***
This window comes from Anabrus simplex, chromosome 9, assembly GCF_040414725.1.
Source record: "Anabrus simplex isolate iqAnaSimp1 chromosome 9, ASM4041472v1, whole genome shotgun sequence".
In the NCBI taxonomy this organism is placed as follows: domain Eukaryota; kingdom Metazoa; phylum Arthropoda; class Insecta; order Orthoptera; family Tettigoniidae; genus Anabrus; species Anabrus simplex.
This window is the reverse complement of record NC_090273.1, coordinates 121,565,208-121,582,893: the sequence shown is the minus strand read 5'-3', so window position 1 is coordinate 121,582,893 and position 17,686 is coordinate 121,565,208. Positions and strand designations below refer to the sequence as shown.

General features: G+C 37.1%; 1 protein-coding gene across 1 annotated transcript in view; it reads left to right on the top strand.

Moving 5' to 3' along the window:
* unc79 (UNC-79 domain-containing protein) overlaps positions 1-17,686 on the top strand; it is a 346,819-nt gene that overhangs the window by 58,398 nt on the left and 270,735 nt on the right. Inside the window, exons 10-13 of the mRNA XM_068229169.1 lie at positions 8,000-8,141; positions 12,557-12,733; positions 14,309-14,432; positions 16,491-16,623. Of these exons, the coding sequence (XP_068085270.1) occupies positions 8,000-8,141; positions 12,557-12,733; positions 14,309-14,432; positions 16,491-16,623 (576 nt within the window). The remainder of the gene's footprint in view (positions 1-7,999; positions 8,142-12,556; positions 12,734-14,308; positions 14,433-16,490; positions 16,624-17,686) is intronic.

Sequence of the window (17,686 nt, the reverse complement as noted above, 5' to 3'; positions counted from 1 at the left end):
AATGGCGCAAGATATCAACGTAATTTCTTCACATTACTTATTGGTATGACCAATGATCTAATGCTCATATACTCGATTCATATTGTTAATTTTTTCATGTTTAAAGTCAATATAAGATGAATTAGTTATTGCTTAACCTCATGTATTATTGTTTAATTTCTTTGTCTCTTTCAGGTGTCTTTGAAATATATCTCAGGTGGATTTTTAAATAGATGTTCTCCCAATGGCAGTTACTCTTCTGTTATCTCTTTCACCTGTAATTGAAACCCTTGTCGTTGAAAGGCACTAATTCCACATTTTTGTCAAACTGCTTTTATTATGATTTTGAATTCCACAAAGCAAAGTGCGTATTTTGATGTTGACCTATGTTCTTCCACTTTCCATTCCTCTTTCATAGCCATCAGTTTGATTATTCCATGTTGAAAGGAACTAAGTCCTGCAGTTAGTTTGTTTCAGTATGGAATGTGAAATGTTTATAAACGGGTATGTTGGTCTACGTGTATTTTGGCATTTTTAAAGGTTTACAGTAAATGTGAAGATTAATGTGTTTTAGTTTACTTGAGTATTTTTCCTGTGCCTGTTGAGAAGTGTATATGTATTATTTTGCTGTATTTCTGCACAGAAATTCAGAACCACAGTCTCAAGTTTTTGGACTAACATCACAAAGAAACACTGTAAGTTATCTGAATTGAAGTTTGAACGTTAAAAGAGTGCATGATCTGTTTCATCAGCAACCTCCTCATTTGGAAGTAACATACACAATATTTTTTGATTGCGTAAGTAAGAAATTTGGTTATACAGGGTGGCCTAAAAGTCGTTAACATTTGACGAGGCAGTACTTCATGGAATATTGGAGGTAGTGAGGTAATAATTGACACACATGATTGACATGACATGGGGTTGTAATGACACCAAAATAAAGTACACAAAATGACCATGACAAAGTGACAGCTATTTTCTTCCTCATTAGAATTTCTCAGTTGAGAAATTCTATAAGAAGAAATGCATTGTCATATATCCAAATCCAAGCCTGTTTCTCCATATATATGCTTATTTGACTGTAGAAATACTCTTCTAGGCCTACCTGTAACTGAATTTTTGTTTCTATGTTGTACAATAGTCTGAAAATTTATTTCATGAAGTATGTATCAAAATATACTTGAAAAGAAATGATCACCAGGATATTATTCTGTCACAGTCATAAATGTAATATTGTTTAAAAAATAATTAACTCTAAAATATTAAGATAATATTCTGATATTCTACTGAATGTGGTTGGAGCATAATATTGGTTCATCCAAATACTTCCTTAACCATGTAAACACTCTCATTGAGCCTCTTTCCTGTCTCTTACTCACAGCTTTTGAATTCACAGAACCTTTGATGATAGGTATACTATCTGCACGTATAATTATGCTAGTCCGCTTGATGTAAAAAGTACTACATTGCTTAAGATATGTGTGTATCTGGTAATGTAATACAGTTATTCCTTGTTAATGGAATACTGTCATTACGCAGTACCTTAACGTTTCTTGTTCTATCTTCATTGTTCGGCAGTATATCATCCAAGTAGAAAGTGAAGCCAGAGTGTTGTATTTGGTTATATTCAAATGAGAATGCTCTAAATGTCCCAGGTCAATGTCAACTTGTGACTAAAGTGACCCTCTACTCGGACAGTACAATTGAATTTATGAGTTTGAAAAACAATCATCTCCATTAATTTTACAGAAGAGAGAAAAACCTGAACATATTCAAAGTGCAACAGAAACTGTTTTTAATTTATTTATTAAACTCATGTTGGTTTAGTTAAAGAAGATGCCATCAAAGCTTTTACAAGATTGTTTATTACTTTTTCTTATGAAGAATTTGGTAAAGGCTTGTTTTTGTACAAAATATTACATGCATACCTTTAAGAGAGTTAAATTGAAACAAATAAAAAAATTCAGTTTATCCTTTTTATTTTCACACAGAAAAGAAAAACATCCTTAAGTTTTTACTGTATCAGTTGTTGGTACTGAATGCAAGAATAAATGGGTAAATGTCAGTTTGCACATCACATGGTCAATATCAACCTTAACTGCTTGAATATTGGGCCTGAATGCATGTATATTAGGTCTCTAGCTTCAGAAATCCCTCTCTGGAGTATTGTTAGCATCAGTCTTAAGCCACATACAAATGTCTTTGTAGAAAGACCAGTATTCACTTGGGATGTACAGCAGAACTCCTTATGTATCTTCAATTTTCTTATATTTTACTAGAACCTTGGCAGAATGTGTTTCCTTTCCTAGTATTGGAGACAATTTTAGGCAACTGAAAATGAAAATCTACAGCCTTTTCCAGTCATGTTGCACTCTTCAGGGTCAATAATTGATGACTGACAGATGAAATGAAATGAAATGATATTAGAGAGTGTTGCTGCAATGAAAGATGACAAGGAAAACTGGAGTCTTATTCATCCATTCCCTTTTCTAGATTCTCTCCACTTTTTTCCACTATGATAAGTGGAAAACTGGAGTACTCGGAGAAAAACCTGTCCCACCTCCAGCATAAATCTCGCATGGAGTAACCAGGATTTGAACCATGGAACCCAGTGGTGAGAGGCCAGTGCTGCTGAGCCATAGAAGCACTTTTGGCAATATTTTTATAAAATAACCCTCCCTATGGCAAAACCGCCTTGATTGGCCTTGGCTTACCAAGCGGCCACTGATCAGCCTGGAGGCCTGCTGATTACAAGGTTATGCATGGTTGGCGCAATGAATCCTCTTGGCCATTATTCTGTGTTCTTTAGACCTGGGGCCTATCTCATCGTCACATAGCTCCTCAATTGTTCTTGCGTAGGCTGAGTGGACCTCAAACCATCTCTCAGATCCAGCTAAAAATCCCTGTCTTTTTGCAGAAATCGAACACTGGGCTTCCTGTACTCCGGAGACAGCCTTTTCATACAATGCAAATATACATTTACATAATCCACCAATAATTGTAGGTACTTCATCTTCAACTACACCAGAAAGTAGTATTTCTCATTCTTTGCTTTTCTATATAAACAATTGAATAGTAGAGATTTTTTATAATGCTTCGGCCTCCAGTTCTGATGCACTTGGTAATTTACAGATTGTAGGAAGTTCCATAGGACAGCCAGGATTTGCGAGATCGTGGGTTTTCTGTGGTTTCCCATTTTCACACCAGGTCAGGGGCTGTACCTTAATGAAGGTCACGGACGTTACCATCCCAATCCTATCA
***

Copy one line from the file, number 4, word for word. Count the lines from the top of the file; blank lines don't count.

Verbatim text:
This window is the reverse complement of record NC_090273.1, coordinates 121,565,208-121,582,893: the sequence shown is the minus strand read 5'-3', so window position 1 is coordinate 121,582,893 and position 17,686 is coordinate 121,565,208. Positions and strand designations below refer to the sequence as shown.